2024 Drivers of Change

Beyond the storefront

At a glance:

  • The retail landscape is shifting, prompting landlords to seek modern, innovative concepts to fill spaces once occupied by traditional retailers and to drive footfall and sales.
  • Immersive experiences are on the rise and shopping centres are incorporating diverse leisure, entertainment, and dining options to attract consumers and revitalize retail spaces.
  • Technology continues to play a pivotal role in reshaping the retail experience as immersive entertainment concepts blend the physical and digital words to engage consumers.

Exciting new concepts are driving playful and immersive retail experiences

Driven by dramatic shifts in the retail sector, many retail locations across Europe and North America face vacancies left by the closure of mainstream retailers, including department stores, which historically served as major anchor tenants.

In the UK alone, 85% of department stores have closed over the last decade, and with many located in shopping centres, this was causing headaches for landlords struggling to fill these large spaces.

But in the era of omnichannel and a strong consumer desire for experience-based retail and entertainment, some of these empty spaces have created opportunities for landlords to diversify their retail offering by attracting modern and innovative replacement concepts into these spaces that drive shopper footfall, engagement, dwell time, and sales.

The power of play in shopping centres

A broad array of leisure and entertainment attractions, food and beverage, and fitness concepts are being incorporated into shopping centres and retail districts to provide unique experiences. From upscale pickleball and trampoline parks to functional fitness and wellness, these new and emerging concepts are creating social and community-centric gathering spaces centered around recreation, and playful experiences that transcend traditionally conforming gyms. The Bouldering Project, for example, is more than a climbing experience, offering rotating configurations, fitness classes, weights and cardio, yoga, youth teams, camps, and parties that cater to novices and professionals alike. Ranging from 20,000 – 50,000 sq. ft., these locations serve as a community hub and have even revitalized American historic areas such as The Granary District in Salt Lake City, Utah.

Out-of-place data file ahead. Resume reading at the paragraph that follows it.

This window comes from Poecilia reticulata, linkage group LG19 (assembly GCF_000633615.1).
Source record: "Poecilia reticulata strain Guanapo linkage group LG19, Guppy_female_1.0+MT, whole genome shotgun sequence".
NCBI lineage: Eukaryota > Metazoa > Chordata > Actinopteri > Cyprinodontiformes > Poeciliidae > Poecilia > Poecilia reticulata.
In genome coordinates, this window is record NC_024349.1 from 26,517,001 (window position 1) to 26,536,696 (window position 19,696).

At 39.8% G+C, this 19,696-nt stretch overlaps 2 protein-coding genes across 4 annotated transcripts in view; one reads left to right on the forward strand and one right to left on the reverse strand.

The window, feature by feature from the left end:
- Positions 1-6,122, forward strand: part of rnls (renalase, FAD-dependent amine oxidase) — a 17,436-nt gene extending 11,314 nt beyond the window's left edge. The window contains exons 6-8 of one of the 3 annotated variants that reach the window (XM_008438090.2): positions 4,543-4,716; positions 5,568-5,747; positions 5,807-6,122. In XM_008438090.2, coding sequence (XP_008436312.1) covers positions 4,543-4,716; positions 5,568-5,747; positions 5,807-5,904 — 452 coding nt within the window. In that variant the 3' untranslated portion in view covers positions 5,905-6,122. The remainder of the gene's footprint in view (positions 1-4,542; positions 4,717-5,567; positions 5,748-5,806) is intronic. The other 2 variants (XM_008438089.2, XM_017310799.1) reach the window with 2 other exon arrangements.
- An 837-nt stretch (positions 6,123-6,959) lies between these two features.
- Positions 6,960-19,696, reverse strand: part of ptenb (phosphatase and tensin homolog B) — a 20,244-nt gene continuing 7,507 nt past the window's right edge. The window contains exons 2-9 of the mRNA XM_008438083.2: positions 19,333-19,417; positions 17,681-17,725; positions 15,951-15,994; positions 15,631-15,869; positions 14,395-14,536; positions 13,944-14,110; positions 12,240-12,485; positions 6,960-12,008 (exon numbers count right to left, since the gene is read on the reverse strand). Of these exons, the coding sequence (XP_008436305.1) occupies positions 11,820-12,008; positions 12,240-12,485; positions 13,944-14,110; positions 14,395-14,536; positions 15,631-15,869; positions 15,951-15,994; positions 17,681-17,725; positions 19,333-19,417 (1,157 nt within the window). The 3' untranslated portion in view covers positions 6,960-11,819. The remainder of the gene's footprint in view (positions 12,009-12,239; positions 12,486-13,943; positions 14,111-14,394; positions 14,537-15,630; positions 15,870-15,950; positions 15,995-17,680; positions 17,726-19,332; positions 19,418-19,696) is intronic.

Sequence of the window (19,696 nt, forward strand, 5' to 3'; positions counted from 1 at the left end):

In the UK, global leisure operator, Gravity, has occupied two former Debenhams department stores in prime shopping centres in London and Liverpool converting them into large entertainment venues which include go-karting tracks, AR bowling, and virtual darts. Since opening in London in 2021, the venue has driven a 25% increase in footfall within the shopping centre, highlighting the benefit of having leisure-based tenants within a predominantly retail-based location. At Stonestown Galleria in San Francisco, California, Round One Entertainment has announced it will open a 49,000 sq. ft. venue in 2024 featuring bowling, billiards, ping pong, karaoke, and arcade games on the lower level of the former Nordstrom store. Meanwhile, in Toronto, Canada a former Nordstrom at One Bloor has been leased to luxury wellness and social club AVANT by Altea Active and plans to open the facility in 2025.

Whilst food and beverage operators have always been present in shopping centres, the offering has evolved over the last decade with many prime centres now anchored by a range of eateries, from food-on-the-go (fast food or higher-end quick service restaurants) to fine dining. At The Well, a new mixed-use scheme in Toronto, Oliver and Bonacini Hospitality has recently opened three high-end restaurants across 70,000 sq. ft., a steakhouse and two concepts focussing on French and British cuisine. In Lyon, France, Unibail-Rodamco-Westfield redeveloped La Part-Dieu shopping centre, one of the biggest urban shopping centres in France, to provide a new shopping and leisure experience for visitors. The newly added Rooftop is home to a 43,000 sq. ft. dining centre, 75,000 sq. ft. of hanging gardens where visitors can walk around, a 7,500 sq. ft. climbing facility, and an 18-screen cinema complex.

Technology is reshaping retail